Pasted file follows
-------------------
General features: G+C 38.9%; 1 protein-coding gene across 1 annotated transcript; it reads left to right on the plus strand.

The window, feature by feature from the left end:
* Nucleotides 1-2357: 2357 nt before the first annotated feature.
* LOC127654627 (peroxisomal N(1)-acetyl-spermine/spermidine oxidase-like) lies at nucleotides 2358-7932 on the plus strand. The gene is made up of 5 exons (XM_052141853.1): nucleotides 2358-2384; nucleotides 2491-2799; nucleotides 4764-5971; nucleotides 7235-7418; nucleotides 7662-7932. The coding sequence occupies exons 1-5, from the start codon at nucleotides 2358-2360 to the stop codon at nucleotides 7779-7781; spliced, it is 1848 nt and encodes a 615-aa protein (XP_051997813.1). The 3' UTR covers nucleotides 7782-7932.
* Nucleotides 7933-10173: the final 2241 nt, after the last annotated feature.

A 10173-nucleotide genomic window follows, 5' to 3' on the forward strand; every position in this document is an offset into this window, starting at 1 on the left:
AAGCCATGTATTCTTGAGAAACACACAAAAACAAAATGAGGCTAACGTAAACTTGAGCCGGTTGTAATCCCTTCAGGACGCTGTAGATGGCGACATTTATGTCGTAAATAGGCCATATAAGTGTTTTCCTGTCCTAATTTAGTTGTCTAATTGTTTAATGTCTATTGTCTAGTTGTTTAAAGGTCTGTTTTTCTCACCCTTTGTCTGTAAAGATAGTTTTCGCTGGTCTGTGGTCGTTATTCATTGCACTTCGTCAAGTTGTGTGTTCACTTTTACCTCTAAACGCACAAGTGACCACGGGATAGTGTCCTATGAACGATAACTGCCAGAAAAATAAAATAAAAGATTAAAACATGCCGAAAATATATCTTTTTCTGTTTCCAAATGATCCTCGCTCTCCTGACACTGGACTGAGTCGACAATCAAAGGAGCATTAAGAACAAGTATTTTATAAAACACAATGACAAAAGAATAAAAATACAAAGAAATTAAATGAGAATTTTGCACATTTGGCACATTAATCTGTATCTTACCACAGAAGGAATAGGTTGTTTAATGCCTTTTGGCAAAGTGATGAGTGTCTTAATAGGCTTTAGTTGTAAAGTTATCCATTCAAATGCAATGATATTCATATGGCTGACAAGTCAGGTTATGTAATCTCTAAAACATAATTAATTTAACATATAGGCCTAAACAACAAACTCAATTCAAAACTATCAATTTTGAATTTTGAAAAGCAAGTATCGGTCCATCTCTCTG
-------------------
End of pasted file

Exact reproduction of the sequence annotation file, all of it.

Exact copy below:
General features: G+C 38.9%; 1 protein-coding gene across 1 annotated transcript; it reads left to right on the plus strand.

The window, feature by feature from the left end:
* Nucleotides 1-2357: 2357 nt before the first annotated feature.
* LOC127654627 (peroxisomal N(1)-acetyl-spermine/spermidine oxidase-like) lies at nucleotides 2358-7932 on the plus strand. The gene is made up of 5 exons (XM_052141853.1): nucleotides 2358-2384; nucleotides 2491-2799; nucleotides 4764-5971; nucleotides 7235-7418; nucleotides 7662-7932. The coding sequence occupies exons 1-5, from the start codon at nucleotides 2358-2360 to the stop codon at nucleotides 7779-7781; spliced, it is 1848 nt and encodes a 615-aa protein (XP_051997813.1). The 3' UTR covers nucleotides 7782-7932.
* Nucleotides 7933-10173: the final 2241 nt, after the last annotated feature.

A 10173-nucleotide genomic window follows, 5' to 3' on the forward strand; every position in this document is an offset into this window, starting at 1 on the left:
AAGCCATGTATTCTTGAGAAACACACAAAAACAAAATGAGGCTAACGTAAACTTGAGCCGGTTGTAATCCCTTCAGGACGCTGTAGATGGCGACATTTATGTCGTAAATAGGCCATATAAGTGTTTTCCTGTCCTAATTTAGTTGTCTAATTGTTTAATGTCTATTGTCTAGTTGTTTAAAGGTCTGTTTTTCTCACCCTTTGTCTGTAAAGATAGTTTTCGCTGGTCTGTGGTCGTTATTCATTGCACTTCGTCAAGTTGTGTGTTCACTTTTACCTCTAAACGCACAAGTGACCACGGGATAGTGTCCTATGAACGATAACTGCCAGAAAAATAAAATAAAAGATTAAAACATGCCGAAAATATATCTTTTTCTGTTTCCAAATGATCCTCGCTCTCCTGACACTGGACTGAGTCGACAATCAAAGGAGCATTAAGAACAAGTATTTTATAAAACACAATGACAAAAGAATAAAAATACAAAGAAATTAAATGAGAATTTTGCACATTTGGCACATTAATCTGTATCTTACCACAGAAGGAATAGGTTGTTTAATGCCTTTTGGCAAAGTGATGAGTGTCTTAATAGGCTTTAGTTGTAAAGTTATCCATTCAAATGCAATGATATTCATATGGCTGACAAGTCAGGTTATGTAATCTCTAAAACATAATTAATTTAACATATAGGCCTAAACAACAAACTCAATTCAAAACTATCAATTTTGAATTTTGAAAAGCAAGTATCGGTCCATCTCTCTG